More UK holidaymakers are flying home from Tunisia after the government advised them to leave the country amid fears of another terror attack.
Thomas Cook and Monarch Airlines expect to fly more than 2,000 people home over the weekend.
Tunisia declared a state of emergency after 38 people – including 30 Britons – were killed by an Islamist gunman on a beach in Sousse on 26 June.
The new travel advice drew criticism from British tourists and Tunisia.
The Tunisian government said it had done everything it could to protect foreigners.
Conservative MP Crispin Blunt, chairman of the Foreign Affairs Select Committee, which scrutinises the work of the Foreign Office, said the decision “raised questions”.
Extra flights are being laid on across the weekend to evacuate thousands of British package holidaymakers and hundreds of independent travellers.
Saturday’s flights are landing at Gatwick, Bristol, Stansted and Manchester.
The Foreign Office estimates there are now between 1,000 and 2,000 Britons left in Tunisia. On Friday the figure stood at between 3,000 and 3,500.
Thomas Cook said:
- Two flights took 400 customers back to the UK on Friday
- 900 are to return on four flights on Saturday
- The remainder – about 700 – will return on six flights on Sunday
Monarch Airlines, which is also flying UK tourists back from Enfidha Airport, north of Sousse, said:
- 125 customers returned on Friday
- It cannot yet confirm numbers on Saturday’s flight, due in to Gatwick at 16:20 BST, as people can turn up rather than book in advance
- Two flights will return just over 300 customers on Sunday
Thomas Cook and Monarch said their final flights would leave on Sunday morning to Glasgow, Gatwick and Manchester.
They have cancelled all further bookings to Tunisia for the rest of the summer season.
The BBC’s Jim Muir, at Enfidha Airport, said there was anger among British tourists who felt the decision had been taken suddenly and was not justified.
“They’re angry at the British authorities for suddenly springing this surprise two weeks after the attack on Sousse – and they’re angry that their tour operators are taking this advisory as an instruction and practically ordering them out,” he said.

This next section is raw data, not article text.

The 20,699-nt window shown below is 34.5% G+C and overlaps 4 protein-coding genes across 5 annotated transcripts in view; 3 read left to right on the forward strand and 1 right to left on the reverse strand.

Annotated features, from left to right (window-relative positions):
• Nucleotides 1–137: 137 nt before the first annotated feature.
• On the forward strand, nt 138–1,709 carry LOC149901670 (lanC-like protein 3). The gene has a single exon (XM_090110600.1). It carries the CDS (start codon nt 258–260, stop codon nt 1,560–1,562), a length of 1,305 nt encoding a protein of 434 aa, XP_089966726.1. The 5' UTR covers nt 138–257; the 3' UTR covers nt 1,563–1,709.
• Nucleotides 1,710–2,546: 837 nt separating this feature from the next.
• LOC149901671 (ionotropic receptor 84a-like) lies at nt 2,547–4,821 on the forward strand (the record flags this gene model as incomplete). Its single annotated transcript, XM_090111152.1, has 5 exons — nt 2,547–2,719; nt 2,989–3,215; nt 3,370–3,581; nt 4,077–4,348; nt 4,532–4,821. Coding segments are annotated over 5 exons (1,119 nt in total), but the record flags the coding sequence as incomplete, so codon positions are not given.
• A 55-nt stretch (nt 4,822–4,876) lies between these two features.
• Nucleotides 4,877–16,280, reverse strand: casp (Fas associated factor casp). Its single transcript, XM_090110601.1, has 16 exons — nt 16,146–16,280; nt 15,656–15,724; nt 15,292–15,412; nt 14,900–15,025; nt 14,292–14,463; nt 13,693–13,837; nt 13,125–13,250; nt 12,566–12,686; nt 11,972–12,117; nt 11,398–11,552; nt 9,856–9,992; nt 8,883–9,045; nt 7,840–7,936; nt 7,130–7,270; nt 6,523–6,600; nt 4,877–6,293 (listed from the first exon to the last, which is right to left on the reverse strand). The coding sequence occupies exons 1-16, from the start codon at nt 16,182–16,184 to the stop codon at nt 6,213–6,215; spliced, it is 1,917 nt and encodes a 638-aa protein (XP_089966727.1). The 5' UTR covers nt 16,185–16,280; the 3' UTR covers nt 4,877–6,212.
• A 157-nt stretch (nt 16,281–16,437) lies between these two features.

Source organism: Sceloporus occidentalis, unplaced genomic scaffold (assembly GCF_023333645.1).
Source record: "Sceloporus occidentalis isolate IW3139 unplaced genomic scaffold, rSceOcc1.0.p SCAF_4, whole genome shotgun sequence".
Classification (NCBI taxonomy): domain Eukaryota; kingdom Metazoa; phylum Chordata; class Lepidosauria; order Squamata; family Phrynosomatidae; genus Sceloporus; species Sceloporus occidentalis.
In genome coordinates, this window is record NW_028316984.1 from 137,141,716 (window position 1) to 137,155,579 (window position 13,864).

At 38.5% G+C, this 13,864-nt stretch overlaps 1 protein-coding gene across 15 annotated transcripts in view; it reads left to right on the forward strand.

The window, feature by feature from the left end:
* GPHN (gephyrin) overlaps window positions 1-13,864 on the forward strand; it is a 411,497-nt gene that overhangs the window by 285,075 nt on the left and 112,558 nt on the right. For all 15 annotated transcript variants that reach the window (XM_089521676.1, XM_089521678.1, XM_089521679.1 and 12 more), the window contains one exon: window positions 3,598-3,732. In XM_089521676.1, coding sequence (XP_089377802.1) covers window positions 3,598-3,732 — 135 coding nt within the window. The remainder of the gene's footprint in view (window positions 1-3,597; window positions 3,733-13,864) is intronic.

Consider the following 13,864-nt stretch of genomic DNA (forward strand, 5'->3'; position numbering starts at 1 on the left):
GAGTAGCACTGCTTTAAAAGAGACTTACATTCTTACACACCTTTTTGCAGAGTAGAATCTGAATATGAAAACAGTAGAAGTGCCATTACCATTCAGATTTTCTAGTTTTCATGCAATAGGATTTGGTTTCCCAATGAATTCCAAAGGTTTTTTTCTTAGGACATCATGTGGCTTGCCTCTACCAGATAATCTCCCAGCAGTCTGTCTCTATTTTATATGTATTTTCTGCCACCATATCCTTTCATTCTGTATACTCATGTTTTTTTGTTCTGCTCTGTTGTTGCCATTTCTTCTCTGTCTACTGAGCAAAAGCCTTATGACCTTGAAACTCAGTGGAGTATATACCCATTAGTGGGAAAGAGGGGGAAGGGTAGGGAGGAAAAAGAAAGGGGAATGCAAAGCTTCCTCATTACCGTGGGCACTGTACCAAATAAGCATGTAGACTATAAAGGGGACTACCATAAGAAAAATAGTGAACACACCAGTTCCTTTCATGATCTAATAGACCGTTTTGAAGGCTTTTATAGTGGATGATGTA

Sara Southall, from Staffordshire, said the Foreign Office should have changed its travel advice sooner.
“If they were still investigating, I think they should have stopped everyone from travelling until they knew it was safe rather than sending us out here and then sending us back,” she said.
“But obviously, if the decision’s been made, I imagine there’s a reason why, and I’d rather be safe.”
Myles Roberts said: “[I’m] very, very disappointed. When I left England on Wednesday there were no problems whatsoever… It’s been made quite clear to us that if we don’t leave on these flights we could be stuck here until October.”
Mr Blunt questioned why travel advice was not changed immediately after the attack.
“What we don’t know is the exact intelligence picture of what Philip Hammond (the foreign secretary) is seeing – but on the basis of what he’s said it raises questions,” he told BBC Radio 4’s Today programme.
Mr Blunt said he intended to question Mr Hammond about the decision when he appears before the committee on 21 July.
Asked if he would be prepared to take his family on holiday to Tunisia, the former minister answered: “Yes.”
The UK has warned another terror attack in the country was “highly likely”.
Mr Hammond said it was “too big a risk” not to act but he hoped the guidance would be downgraded soon.
Ireland, where three of the victims were from, has warned against “all non-essential travel” to Tunisia. Denmark followed suit but Germany and France, which accounts for the largest number of tourists in the country, has not.
The Sousse gunman has been identified as Seifeddine Rezgui, who authorities say had trained in Libya – but the Islamic State group claimed the attack.
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